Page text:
Octagon Oracles: Ian Garry

Drew Beaupre

Grade: B+

Fresh off winning the Cage Warriors welterweight title in June and just a few weeks’ shy of his 24th birthday, Ireland’s Ian Garry will debut make his UFC debut on Saturday at UFC 268.

Anyone nicknamed “The Future” had better be able to back up that moniker inside the cage, and so far Ian Garry has done just that by going 7-0 as a pro in Cage Warriors with five wins by stoppage.

While he only has one submission victory on his record, Garry is a capable grappler and will threaten submissions to advance position and set up his strikes on the ground. On the feet his jab and outside low kick are his go to weapons, with his low kicks capable of knocking opponents off balance even within the opening moments of his fights.

One of the things that stands out about Garry are the improvements he’s been able to make from fight to fight in his short time as a pro. In his earlier fights he tended to stay on the feet unless his opponents tried to get to the ground, but by the time he faced Lawrence Tracey he was willing to shoot for takedowns straight from the opening bell. Jack Grant was by far his most experienced opponent thus far, and in their bout he was able to comfortably grapple and strike as dictated by the flow of the fight.

Aside from his success in the cage, Garry’s most striking aspect has to be his sheer confidence. As a brash Irishman and former Cage Warriors champion, there’s no doubt the UFC will look to make some Conor McGregor comparisons on Saturday. Garry is at his best when he’s able to bully his opponents; as his confidence grows during a fight he’ll start to increase his pressure and output (often adding high kicks when opponents really start to struggle) in order to overwhelm fighters and get the finish.

While his confidence is a valuable trait, it also stands out to me as one of the biggest question marks for his career in the UFC. Jack Grant was able to keep Garry largely on the back foot in their fight but didn’t throw anywhere near enough to really break Garry’s confidence. I’d love to see him tested by someone that will not only back Garry up but also pressure with volume striking and try to negate the Irishman’s ability to control the fight.

This bout with Jordan Williams is a reasonable debut; if Garry is overconfident Williams has shown enough in his previous two UFC bouts to trouble him, but he also lost both of those fights and tends to overextend himself on the feet. I expect “The Future” to earn another stoppage and announce his arrival in the UFC, but until we see how he develops in the next few years it’s tough to predict where his ceiling is in a stacked welterweight division.

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James Colwell

Grade: A-

At just 23 years old and 7-0, Garry is very young to be getting signed to the UFC, but every time he’s fought for Cage Warriors he’s jumped off the screen as a “wow that guy’s way better than everyone else I’ve seen tonight” talent. He’s incredibly tall for the division at 6’3″ but still packs quite a bit of muscle onto his frame, so I assume he has to cut a lot of weight to make 170 pounds.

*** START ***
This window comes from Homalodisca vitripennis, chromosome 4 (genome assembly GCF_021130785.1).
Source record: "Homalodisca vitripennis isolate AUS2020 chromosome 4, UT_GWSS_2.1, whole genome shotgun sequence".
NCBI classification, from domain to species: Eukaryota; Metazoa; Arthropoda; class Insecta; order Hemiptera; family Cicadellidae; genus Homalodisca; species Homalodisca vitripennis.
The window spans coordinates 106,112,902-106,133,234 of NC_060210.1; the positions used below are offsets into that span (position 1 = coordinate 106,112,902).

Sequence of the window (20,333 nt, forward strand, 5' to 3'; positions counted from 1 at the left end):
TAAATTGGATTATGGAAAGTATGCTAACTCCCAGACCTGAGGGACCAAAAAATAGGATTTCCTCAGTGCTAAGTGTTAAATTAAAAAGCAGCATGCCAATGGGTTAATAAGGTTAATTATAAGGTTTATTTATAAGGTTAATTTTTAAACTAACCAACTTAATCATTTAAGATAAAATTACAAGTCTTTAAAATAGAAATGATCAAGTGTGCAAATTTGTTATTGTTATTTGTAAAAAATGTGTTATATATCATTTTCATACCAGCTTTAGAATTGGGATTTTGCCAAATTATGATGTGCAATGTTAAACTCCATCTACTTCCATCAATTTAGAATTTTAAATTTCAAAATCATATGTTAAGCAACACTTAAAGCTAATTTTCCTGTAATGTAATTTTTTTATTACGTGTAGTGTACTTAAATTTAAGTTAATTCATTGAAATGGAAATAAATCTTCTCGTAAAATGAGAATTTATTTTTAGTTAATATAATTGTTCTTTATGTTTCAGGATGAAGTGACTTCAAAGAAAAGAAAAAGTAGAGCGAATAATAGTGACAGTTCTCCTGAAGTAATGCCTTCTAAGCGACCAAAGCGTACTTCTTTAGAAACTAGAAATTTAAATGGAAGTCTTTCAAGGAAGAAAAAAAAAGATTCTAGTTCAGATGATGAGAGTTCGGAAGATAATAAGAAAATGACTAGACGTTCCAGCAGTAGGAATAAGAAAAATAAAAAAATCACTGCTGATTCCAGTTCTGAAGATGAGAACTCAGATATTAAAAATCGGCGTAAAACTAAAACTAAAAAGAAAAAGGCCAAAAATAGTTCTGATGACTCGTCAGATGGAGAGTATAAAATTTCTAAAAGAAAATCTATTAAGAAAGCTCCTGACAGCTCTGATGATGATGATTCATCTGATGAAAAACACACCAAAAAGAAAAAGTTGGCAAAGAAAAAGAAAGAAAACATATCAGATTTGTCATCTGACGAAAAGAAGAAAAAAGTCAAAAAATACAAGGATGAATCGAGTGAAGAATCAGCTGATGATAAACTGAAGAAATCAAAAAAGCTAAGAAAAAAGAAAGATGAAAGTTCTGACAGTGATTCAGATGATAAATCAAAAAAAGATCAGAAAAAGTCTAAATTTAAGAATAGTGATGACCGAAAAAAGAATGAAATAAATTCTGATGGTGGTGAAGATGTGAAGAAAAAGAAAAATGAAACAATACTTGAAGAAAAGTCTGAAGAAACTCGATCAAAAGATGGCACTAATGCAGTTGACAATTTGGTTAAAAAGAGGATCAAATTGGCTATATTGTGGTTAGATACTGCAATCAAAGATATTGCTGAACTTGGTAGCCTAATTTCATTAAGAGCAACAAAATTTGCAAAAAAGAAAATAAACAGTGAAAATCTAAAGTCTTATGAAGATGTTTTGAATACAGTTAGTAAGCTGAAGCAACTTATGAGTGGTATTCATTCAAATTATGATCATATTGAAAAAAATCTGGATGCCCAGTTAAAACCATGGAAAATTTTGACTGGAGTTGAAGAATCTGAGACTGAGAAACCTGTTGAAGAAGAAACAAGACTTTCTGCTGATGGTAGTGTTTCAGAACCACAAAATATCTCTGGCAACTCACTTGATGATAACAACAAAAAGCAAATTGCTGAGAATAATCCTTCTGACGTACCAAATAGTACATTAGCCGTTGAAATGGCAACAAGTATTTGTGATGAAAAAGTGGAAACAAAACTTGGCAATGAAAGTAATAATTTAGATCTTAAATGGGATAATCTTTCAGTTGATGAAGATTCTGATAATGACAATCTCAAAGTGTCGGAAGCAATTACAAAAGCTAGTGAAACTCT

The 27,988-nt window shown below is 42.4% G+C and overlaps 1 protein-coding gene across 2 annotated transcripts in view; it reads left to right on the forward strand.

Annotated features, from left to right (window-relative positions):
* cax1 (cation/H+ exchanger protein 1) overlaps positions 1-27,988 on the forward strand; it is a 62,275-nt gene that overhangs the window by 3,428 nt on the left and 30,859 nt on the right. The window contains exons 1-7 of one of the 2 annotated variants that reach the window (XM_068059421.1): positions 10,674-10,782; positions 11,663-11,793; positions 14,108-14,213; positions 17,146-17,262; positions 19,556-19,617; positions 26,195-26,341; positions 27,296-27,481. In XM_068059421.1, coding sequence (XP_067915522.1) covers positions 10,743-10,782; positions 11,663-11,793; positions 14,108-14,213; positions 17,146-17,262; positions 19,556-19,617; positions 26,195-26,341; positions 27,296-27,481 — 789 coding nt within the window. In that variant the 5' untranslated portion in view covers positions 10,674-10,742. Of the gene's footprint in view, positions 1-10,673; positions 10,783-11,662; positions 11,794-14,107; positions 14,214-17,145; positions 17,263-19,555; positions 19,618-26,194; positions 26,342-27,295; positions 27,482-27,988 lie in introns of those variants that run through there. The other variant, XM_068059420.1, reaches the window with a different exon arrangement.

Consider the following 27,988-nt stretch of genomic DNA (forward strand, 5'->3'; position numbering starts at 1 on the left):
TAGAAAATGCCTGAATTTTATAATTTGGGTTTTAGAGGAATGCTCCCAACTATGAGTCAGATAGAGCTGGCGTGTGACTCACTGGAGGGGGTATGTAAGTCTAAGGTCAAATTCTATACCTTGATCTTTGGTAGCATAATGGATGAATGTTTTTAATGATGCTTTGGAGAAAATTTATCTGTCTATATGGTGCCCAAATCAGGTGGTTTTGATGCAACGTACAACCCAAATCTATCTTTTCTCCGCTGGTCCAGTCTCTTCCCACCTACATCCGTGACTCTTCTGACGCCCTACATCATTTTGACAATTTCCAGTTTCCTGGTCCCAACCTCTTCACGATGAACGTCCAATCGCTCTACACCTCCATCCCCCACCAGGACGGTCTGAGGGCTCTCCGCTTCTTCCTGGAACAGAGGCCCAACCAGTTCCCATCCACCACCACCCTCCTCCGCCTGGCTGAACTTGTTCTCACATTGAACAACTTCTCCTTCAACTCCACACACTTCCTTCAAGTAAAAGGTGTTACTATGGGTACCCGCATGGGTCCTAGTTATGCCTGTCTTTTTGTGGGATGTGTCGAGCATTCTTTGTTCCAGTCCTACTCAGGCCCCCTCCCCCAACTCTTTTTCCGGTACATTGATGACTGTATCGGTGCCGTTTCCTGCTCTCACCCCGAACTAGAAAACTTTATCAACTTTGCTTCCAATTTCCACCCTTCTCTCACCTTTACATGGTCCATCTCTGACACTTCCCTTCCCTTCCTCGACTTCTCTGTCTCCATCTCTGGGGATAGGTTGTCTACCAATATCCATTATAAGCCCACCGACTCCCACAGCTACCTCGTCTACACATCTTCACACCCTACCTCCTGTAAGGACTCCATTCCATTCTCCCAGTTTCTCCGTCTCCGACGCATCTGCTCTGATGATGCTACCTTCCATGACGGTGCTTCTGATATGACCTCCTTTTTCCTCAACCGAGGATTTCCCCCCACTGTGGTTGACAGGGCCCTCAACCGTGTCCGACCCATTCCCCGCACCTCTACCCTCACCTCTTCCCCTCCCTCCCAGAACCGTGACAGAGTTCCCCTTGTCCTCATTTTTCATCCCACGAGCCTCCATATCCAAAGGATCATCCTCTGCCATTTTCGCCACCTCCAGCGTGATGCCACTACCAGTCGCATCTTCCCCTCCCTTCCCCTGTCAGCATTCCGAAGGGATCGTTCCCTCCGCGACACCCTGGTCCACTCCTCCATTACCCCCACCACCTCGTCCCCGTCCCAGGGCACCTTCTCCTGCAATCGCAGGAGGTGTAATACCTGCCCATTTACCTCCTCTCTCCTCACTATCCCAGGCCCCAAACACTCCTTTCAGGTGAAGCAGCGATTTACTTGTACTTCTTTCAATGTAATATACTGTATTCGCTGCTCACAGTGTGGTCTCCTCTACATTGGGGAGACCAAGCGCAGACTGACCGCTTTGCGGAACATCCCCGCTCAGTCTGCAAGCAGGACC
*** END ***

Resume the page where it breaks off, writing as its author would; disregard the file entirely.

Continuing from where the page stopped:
Garry has spent his entire professional career with top European promotion Cage Warriors, most recently winning their welterweight belt in a grueling 25-minute clash against high-level gatekeeper Jack Grant (17-6). He’s shown high level striking in all of his fights; he has great hand speed and a nose-popping jab, a couple of his wins have been set up by head kicks, and he has a knack for landing nasty knees and elbows from the clinch with his long limbs. Grappling is not his primary gameplan but he does a good job getting low to prevent takedowns and using his long arms to dig underhooks and also has a submission on his record over Mateusz Figlak, who is another incredibly dangerous striking prospect.

Switching to a grappling gameplan against Figlak was undoubtedly the easiest path to a win, and the fact that Garry was able to do so early in his career while very young highlights his fight IQ and overall mental ability, which I believe is one of his greatest strengths. Garry is composed but can turn on the killer instinct when he sees a chance to finish, is always looking to get himself into an advantageous position regardless of what that may be, and is totally confident in his talent without being dismissive of potential threats or taking unnecessary risks.

I think Garry has a winnable first UFC matchup against Jordan Williams, and the fight should give us an idea of where he is in his progress as a prospect. If he’s able to dominate for a quick finish it may be time to fire up the hype-train in earnest, but if Garry struggles somewhat against the more experienced and creative Williams in could be an indicator that he still needs a little more time to develop before he’s ready for the big-time spotlight. I think his long-term potential is very high due to his well-rounded skillset and physical/mental gifts, but it’s just a question of how much further he has to go to realize that potential.

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